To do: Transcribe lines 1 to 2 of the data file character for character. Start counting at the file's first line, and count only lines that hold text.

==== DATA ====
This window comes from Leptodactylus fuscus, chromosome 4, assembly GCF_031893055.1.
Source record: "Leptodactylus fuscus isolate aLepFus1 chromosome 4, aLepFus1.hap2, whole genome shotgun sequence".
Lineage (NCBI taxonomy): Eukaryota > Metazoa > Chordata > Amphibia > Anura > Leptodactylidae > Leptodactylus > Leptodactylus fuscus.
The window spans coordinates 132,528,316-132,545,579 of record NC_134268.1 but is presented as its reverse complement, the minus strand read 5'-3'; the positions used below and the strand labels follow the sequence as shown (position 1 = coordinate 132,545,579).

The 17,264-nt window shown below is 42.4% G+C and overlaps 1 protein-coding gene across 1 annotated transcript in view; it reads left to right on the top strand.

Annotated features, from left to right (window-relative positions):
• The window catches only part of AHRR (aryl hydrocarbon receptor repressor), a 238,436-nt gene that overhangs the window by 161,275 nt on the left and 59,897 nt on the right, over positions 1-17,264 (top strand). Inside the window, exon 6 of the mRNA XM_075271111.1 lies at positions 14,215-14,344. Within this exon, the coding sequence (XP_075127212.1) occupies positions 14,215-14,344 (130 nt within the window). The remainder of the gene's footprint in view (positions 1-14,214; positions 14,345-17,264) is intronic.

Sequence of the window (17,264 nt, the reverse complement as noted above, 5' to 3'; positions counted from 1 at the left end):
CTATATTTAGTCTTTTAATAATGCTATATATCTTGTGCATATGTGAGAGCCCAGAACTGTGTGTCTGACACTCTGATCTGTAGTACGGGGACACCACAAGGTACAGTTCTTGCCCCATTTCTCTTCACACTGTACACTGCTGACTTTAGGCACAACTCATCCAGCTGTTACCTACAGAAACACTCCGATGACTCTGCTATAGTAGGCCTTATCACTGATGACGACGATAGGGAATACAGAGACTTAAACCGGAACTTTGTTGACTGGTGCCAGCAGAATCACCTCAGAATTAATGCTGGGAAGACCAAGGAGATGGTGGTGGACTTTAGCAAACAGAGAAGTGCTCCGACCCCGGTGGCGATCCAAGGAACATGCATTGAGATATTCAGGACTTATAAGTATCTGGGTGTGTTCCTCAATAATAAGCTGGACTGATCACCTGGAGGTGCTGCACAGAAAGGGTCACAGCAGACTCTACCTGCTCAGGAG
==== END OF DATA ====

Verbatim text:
This window comes from Leptodactylus fuscus, chromosome 4, assembly GCF_031893055.1.
Source record: "Leptodactylus fuscus isolate aLepFus1 chromosome 4, aLepFus1.hap2, whole genome shotgun sequence".